NAACP seeks meeting on prisons

City chapter points to staff shortages in wake of fatal stabbing, critical U.S. report

October 09, 2006|By Gus G. Sentementes | Gus G. Sentementes,Sun reporter

The Baltimore branch of the National Association for the Advancement of Colored People has requested an emergency meeting with state prison officials after one man was recently stabbed to death at the city's adult jail and a recently disclosed report by the U.S. Department of Justice highlighted problems at the city's juvenile jail.

Marvin L. "Doc" Cheatham Sr., president of the city NAACP chapter, said he requested a meeting with the secretaries of the state's Department of Public Safety and Correctional Services, which oversees state prisons and Baltimore jails, and the Department of Juveniles Services, which oversees a juvenile jail in the city.

Cheatham, who said he requested the meeting in a letter faxed Saturday, repeated the criticism that state prison and jail officials have faced recently -- that more officers and staff are needed to maintain safety behind prison walls.

He said other serious incidents behind jail or prison walls have pointed to such a need, including the fatal stabbing of correctional officer David McGuinn at a Jessup prison over the summer, and the beating death last year of an inmate at the city's Central Booking and Intake Center, allegedly by correctional officers. Two of those officers are on trial for that killing.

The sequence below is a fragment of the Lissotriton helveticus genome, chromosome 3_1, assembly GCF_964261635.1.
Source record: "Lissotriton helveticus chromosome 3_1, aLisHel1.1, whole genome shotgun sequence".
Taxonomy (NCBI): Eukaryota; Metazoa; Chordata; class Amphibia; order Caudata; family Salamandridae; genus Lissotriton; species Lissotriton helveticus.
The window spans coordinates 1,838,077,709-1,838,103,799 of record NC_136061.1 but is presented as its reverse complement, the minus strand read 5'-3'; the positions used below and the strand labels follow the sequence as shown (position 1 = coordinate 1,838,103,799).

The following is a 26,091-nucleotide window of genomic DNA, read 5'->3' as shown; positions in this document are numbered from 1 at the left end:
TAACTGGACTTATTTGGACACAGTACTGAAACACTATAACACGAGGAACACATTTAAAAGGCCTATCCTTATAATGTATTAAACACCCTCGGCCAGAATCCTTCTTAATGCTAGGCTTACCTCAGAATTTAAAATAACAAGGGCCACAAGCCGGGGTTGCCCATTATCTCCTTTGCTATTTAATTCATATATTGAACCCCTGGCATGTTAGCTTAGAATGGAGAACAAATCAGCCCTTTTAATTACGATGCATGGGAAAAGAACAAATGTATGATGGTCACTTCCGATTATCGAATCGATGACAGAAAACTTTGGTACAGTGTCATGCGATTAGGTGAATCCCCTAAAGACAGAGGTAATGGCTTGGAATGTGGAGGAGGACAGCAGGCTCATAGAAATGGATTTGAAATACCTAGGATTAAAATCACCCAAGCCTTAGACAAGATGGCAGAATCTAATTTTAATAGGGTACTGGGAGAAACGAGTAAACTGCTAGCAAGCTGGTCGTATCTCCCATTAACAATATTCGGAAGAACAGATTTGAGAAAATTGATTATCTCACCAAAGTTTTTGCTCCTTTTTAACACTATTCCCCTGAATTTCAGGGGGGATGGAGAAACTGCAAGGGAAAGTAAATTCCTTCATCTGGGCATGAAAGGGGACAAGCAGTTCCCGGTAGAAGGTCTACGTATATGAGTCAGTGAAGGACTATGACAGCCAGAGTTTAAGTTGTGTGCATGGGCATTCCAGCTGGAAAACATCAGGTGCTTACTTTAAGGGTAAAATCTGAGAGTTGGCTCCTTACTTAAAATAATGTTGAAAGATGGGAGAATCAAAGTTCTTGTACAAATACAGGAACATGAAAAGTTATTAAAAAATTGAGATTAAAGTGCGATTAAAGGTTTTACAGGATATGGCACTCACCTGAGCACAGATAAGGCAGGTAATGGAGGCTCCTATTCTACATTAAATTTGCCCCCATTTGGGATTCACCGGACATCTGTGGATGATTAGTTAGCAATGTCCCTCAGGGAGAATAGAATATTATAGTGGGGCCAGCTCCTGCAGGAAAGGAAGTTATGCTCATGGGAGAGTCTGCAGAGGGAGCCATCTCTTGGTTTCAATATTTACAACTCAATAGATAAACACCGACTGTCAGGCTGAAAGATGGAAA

Mark Vernarelli, a spokesman for the Department of Public Safety and Correctional Services, said he was not aware of the NAACP's request for a meeting, and couldn't comment on it until he returned to the office this week. He said the secretary of the department, Mary Ann Saar, was on vacation.

On Friday, two male inmates were stabbed and found in a cell at the Baltimore City Detention Center. Both were transported to Johns Hopkins Hospital, where one died. He was identified as Stephon Nicholson, 19, who was awaiting trial on a murder charge, according to Barbara Cooper, a spokeswoman for the Baltimore jails.

Cooper identified the surviving victim as Kevon D. Gantt, 19, who had been awaiting trial on charges including attempted murder and assault. He was treated for his injuries and returned to state custody over the weekend. She declined to release the facility where he was being held.

An article in The Sun on Saturday disclosed that the U.S. Department of Justice had investigated and issued a report concluding that the state had run the 144-bed Juvenile Justice Center on Gay Street in an unconstitutional manner. The report noted high youth-on-youth assault rates and inadequate mental health treatment and safeguards against suicide.

Juvenile Services Secretary Kenneth C. Montague Jr. said that the report's findings reflected conditions from a year ago that have since been addressed. The report was dated Aug. 7, but it was not publicly released until The Sun learned about its existence and asked for a copy from the department last week.

As recently as August, an independent monitor alerted Montague in a written letter to "the ongoing issue of staffing shortages and the threat to life, health and safety this presents to children," The Sun previously reported.

"We're not aware of the letter [from Cheatham] as yet, and we simply cannot comment on what we can do until we see the contents of the letter," said Edward Hopkins, a Juvenile Services spokesman.

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